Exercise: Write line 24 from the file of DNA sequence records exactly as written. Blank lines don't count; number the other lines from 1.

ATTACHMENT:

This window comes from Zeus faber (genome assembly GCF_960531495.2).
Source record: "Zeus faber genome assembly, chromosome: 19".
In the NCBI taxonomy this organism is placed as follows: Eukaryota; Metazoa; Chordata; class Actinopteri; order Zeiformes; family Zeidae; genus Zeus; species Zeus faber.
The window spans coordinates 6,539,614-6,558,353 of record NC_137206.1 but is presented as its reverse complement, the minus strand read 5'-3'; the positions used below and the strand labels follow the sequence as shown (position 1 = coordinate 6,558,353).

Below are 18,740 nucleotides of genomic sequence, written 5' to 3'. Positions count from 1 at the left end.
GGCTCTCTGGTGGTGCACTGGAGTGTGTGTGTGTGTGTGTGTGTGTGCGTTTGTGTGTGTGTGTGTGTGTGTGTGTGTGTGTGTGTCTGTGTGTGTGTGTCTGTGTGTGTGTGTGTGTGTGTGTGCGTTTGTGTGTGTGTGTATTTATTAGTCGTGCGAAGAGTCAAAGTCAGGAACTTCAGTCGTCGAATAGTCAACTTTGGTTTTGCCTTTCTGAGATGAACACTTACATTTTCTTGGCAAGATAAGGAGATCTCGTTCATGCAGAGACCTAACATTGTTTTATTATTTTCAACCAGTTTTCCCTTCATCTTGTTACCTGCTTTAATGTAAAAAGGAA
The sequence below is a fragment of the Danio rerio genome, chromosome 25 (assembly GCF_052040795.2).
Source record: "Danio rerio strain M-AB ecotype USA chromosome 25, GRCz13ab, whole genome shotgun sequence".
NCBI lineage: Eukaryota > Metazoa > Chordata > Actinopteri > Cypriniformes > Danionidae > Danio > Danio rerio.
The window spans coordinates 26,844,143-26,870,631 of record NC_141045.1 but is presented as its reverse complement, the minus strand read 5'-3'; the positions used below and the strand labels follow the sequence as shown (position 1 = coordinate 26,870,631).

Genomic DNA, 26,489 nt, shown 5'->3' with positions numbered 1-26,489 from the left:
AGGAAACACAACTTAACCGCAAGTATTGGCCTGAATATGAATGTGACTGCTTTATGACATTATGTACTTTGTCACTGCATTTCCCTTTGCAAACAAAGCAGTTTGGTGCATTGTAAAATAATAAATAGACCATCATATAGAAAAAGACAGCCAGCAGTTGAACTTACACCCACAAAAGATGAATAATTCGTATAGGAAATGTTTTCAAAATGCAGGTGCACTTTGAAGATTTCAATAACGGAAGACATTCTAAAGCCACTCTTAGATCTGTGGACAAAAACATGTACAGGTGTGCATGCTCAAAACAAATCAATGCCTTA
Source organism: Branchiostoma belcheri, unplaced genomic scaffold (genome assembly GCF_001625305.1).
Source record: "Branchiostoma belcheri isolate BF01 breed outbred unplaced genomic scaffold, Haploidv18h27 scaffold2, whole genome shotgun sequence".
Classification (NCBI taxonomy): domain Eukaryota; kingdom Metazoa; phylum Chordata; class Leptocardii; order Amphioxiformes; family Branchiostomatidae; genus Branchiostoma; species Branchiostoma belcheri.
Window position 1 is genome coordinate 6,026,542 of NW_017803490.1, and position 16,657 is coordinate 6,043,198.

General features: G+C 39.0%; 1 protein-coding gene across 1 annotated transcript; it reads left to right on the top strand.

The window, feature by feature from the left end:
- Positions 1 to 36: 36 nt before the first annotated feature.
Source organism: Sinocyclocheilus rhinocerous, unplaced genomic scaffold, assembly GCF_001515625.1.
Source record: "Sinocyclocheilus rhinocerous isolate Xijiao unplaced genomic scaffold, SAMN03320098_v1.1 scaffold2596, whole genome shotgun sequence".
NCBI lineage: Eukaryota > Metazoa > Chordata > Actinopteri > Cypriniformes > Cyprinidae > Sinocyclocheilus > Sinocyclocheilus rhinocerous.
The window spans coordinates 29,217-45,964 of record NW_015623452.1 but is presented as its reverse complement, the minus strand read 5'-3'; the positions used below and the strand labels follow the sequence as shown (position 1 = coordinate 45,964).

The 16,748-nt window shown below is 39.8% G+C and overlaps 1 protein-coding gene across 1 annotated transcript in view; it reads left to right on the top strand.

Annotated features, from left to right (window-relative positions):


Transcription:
The 16,748-nt window shown below is 39.8% G+C and overlaps 1 protein-coding gene across 1 annotated transcript in view; it reads left to right on the top strand.